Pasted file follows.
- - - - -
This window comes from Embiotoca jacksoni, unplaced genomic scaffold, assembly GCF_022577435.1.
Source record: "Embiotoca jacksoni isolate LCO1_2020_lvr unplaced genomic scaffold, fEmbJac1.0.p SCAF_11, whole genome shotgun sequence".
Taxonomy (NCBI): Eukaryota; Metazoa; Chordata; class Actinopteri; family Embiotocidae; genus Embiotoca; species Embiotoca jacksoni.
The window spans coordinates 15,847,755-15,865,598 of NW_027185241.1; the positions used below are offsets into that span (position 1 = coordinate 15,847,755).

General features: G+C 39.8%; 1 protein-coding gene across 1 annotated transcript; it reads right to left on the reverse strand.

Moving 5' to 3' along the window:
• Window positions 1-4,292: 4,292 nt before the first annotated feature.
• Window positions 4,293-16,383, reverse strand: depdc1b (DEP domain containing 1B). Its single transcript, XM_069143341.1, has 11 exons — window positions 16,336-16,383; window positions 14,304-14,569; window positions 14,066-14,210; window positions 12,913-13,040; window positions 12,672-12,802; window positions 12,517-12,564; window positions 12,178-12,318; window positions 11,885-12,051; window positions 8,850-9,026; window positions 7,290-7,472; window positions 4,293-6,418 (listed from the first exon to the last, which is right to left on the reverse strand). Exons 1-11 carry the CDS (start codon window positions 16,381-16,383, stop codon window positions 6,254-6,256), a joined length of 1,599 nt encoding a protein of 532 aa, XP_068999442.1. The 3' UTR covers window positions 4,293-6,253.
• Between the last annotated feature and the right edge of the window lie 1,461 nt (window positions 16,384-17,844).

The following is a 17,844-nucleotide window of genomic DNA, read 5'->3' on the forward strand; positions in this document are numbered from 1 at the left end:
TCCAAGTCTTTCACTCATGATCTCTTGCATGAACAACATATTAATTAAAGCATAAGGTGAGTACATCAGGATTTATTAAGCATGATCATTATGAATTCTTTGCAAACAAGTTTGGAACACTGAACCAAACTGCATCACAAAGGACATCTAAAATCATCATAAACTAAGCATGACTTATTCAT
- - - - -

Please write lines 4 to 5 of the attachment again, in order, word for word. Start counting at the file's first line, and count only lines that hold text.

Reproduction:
The window spans coordinates 15,847,755-15,865,598 of NW_027185241.1; the positions used below are offsets into that span (position 1 = coordinate 15,847,755).

General features: G+C 39.8%; 1 protein-coding gene across 1 annotated transcript; it reads right to left on the reverse strand.